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This £12.99 Hair Treatment Is Being Compared to Cult Product Olaplex

This £12.99 Hair Treatment Is Being Compared to Cult Product Olaplex

Superdrug is selling an at-home version of Olaplex so we can get stronger and shinier hair without heading to the salon.

Mark Cunliffe

Mark Cunliffe

A £12.99 at-home hair treatment is being compared to cult salon product Olaplex, and it's being stocked in Superdrug.

We all know that colouring, straightening and curling our hair doesn't help to keep it in great condition but thankfully this product can help us strengthen our hair to keep it healthy without having to throw all our money at it.

Olaplex provides relief to bleached and coloured hair, keeping it shiny and healthy after spending time at the salon, and costs around £32 a bottle.

The 'PurePlex' range by Knight and Wilson features permanent hair colours, shampoos, conditioners and a one-off treatment similar to Olaplex, and they are all available on the high street in Superdrug.

Knight and Wilson

The formula is packed with 'Aminofix' repair and protect bond that works the same as the Olaplex molecule.

The four-step treatment will only take half an hour from start to finish and it claims you will be able to notice the difference straight away.

When Olaplex arrived in 2015, those with damaged hair were able to give their hair a new lease of life as the new technology rebuilt the hair from within.


The treatment can either be mixed with colourants or applied on it's own as a deep conditioning treatment.

When we apply bleach to our hair, keratin protein bonds are broken down, which leads to weakened hair - both Olaplex and PurePlex can help to rebuild the bonds.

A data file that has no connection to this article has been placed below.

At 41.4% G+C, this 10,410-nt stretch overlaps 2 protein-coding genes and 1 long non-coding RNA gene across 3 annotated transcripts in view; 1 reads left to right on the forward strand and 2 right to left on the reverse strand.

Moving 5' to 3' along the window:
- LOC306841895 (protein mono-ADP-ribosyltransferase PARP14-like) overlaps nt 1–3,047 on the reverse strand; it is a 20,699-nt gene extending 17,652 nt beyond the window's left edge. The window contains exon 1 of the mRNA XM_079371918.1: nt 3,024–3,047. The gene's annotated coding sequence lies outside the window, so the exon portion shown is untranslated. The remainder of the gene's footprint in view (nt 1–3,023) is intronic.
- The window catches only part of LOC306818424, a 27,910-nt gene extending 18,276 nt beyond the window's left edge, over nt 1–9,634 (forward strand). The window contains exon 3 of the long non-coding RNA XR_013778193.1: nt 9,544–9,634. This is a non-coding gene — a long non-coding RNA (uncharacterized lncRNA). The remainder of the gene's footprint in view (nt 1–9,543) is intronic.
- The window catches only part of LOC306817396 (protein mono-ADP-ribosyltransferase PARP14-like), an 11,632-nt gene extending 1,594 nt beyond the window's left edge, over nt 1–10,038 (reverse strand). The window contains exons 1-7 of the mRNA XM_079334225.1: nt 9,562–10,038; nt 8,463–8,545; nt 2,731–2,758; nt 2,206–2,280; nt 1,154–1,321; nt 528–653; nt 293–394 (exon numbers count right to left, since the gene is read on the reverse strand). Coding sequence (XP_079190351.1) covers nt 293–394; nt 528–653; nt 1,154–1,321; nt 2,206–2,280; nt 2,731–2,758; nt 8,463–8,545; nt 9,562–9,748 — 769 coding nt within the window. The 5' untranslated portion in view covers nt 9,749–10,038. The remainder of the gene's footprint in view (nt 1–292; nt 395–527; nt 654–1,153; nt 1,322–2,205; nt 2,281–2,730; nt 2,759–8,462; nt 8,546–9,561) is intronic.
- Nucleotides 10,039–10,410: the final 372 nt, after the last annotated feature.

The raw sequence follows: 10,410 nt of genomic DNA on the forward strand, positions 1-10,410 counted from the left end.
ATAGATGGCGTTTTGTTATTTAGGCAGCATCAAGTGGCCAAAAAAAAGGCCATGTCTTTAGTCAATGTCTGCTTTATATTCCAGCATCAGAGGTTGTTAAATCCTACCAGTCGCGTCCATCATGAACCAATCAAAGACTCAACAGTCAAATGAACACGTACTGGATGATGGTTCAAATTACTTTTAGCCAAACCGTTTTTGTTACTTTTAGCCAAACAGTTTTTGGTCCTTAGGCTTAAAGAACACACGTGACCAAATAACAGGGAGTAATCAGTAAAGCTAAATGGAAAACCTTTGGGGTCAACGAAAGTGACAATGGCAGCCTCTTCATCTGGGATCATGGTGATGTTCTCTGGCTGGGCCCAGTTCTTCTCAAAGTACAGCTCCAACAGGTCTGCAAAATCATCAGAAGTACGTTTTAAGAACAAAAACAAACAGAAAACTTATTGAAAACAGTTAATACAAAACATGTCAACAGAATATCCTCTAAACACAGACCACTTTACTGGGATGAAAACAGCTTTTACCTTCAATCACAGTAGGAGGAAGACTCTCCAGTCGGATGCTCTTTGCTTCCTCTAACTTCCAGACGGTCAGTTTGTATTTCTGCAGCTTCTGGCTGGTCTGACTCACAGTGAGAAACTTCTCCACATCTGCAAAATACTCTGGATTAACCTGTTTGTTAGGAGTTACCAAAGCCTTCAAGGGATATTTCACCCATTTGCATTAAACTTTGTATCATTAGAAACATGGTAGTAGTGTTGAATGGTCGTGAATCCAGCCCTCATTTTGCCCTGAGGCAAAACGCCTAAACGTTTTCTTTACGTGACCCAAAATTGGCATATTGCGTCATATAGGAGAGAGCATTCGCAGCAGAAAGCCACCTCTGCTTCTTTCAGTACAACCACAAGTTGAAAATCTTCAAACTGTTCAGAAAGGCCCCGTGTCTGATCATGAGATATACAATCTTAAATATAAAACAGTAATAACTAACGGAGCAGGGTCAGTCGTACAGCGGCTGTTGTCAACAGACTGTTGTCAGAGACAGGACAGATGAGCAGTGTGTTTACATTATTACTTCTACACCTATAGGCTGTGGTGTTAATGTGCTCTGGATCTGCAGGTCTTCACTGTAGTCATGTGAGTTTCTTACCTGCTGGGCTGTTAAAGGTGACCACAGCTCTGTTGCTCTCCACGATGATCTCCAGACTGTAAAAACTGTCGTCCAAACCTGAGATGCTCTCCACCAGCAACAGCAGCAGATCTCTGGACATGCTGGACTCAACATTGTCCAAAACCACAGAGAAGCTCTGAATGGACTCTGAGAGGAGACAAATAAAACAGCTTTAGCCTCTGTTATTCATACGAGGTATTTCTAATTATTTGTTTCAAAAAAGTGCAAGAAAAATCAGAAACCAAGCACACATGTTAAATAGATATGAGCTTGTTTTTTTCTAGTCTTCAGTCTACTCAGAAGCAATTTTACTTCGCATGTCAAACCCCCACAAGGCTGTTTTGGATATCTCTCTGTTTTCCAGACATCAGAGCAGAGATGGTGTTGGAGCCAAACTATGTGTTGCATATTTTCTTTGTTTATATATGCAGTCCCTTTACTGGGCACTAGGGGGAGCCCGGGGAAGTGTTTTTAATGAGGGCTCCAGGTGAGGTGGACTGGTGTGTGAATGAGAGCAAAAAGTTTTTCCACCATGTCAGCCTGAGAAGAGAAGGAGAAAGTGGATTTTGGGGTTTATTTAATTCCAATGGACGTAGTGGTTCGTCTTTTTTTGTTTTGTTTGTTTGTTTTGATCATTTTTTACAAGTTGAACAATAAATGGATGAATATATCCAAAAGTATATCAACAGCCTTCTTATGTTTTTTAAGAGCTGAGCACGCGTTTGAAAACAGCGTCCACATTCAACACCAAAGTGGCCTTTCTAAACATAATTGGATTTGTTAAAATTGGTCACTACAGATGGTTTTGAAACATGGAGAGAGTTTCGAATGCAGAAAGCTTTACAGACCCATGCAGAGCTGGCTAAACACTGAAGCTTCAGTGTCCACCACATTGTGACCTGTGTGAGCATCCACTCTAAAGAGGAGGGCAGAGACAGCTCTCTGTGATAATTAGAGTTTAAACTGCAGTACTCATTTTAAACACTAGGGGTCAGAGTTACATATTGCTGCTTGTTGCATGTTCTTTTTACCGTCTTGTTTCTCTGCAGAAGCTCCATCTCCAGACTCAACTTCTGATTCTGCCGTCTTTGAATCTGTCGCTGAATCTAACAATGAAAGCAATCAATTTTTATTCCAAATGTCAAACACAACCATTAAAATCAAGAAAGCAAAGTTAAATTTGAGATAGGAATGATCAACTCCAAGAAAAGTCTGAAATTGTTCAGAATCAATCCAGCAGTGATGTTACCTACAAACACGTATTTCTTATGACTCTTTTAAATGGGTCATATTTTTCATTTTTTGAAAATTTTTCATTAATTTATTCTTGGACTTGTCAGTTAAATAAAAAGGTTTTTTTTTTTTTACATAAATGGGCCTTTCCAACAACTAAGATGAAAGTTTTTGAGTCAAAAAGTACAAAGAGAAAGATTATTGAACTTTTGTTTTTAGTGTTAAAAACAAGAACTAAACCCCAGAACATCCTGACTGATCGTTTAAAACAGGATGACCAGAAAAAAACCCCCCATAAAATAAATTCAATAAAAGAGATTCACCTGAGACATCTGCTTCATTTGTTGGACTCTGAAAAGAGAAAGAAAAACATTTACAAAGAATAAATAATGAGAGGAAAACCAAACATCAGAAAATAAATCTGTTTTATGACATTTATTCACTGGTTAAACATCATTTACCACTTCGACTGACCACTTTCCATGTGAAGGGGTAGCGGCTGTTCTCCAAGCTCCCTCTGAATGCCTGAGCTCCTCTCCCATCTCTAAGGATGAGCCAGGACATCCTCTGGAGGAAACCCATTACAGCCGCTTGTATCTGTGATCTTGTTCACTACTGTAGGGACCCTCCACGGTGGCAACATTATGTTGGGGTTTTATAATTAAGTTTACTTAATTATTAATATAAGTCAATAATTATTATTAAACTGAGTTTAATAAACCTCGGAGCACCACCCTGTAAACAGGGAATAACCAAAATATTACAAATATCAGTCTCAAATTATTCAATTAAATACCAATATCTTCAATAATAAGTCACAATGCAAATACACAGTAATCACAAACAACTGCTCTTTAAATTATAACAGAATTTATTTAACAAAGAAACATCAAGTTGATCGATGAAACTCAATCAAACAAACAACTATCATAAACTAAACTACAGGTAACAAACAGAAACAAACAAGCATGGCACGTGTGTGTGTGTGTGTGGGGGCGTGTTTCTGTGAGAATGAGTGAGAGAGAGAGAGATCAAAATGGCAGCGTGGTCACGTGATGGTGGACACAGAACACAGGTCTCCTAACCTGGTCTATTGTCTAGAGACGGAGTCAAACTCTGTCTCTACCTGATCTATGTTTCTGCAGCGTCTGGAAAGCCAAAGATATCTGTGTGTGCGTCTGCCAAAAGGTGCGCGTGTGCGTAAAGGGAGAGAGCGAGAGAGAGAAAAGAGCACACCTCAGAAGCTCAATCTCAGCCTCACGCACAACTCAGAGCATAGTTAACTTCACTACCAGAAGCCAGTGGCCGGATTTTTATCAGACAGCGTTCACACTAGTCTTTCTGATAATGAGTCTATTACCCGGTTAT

Both Kim Kardashian and Drew Barrymore are rumoured to be fans of the Olaplex hair treatment.

It was also recently revealed by experts that to keep your hair healthy you should never let it dry naturally.


Speaking to Yahoo at the launch of the new GHD platinum+, Dr Moore has revealed why you're actually damaging your hair more by not blow-drying it.

Dr Moore, who is the Australian Vice President of Smart Devices, said: "The hair is made up of a cortex, which is the area that pulls the shape of your hair and then cuticles around the side, which are a bit like roof tiles."

He explained that when hair is wet, it swells up, meaning pressure is put on the cuticles and this pressure can even make the hair break, which leads to split ends.

He added: "The other thing is that when the hair is wet it loses its strength. So, the hair is half as strong when it's wet."

The stylist suggested using a hairdryer on a cool setting to remove the rest of the water in your hair and finishing off by switching to a warmer temperature to dry your locks.

Featured Image Credit: Knight And Wilson/Pexels

Topics: Hair & Beauty, Style News, Fashion